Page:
Employee churn rates underscore the volatile nature of e-mail contact databases.

Most marketers are well-familiar with the challenges of e-mail list maintenance. In the business-to-business world in particular, e-mail databases can become pretty stale pretty quickly, due to the horizontal and vertical movement of employees inside organizations as well as jumping to other companies.

Whether they’re moving up or out, often they’re no longer good prospects.

Based on my experience, my personal rule of thumb has been that approximately one-fifth of any given list of B-to-B names will “churn” within a 12-month period, meaning that any such contact database will rapidly lose its effectiveness unless assiduously maintained.

And now we have a new report from Salesforce Research that confirms this basic rule of thumb.

Salesforce looked to LinkedIn, exploring this social platform’s data from more than 7 million records over a 48-month period to gauge the lifecycle of the typical “persona.”

The research considered not only changes that result in the deactivation of an e-mail address, but also circumstances where individuals may keep the same e-mail address but still should be removed as a target because a horizontal or vertical change within the same organization places them in a different employee function.

What the new research found was that the average annual B-to-B churn rate for such “personas” is ~17%.

That figure turns out to be fairly close to my basic rule of thumb based on years of observing not only e-mail contact databases, but also the postal mail databases we’ve worked with in my company or with our clients.

Beyond the broad average, there are some small but meaningful differences in the B-to-B churn rate depending on the product focus and on the type of employee function.

In high-tech fields, the average annual churn rate is higher than the average. And it’s across the board, too:  23% churn in marketing … 20% in sales and in HR personnel … 19% in IT, and 18% in finance.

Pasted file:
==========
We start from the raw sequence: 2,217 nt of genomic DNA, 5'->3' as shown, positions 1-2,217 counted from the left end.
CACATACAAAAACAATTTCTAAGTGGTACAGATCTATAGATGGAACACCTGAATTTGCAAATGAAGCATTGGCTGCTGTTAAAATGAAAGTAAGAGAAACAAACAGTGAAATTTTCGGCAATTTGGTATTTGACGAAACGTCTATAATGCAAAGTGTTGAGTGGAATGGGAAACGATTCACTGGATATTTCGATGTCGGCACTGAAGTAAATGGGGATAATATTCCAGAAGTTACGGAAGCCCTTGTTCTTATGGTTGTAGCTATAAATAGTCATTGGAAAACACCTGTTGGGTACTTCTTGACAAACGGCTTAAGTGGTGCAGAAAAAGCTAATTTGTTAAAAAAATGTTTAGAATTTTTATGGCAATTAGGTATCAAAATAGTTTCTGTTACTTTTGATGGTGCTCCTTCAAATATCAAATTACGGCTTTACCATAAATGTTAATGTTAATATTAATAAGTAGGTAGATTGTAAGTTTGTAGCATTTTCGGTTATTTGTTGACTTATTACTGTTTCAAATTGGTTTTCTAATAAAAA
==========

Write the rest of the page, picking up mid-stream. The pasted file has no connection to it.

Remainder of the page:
People employed in the retail and consumer products industries also clock in at or higher than the overall churn average, but the annual churn rate is a tad lower in the medical and transportation fields.

Another interesting finding from the Salesforce evaluation is that annual churn rates are somewhat lower than the average for personnel at director levels and higher in companies (around 15%). For managers, the churn rate matches the overall average, while “worker bees” have a higher churn rate averaging around 20%.

Considering the critical importance of e-mail marketing efforts in the B-to-B environment, Salesforce’s finding that it takes only 4.2 years for an e-mail database to churn completely means that the value of these marketing assets will decline dramatically unless cultivated and maintained on an ongoing basis.

The volatile nature of e-mail contact databases also helps explain why so many companies have adopted a multi-channel approach to marketing, including interacting on social media platforms. Yes, those platforms do have their place in the B-to-B world …

The full report of the Salesforce findings can be downloaded here.

Brands tiptoe through today’s political minefields.

In 2017, not only is the United States politically divided into nearly equal camps, but it seems as though the gulf between the two sides is wider than it’s been in decades.

In my own personal experience, I haven’t witnessed political rifts this big since the anti-war era of the late 1960s and early 1970s.  But even then, that divide wasn’t so much on partisan grounds as on philosophical ones.

[And it wasn’t an equal divide, either.  Remember President Richard Nixon’s slogan about the “silent majority”?  It was — to the tune of a 61% Nixon victory in the presidential election of 1972.]

Historically, the people who manage product brands have adhered to a formula similar to that of distant relatives getting together for a holiday meal: avoid talking about politics and religion.  But in times where politics can overtake even the best-curated brands, that’s become more difficult.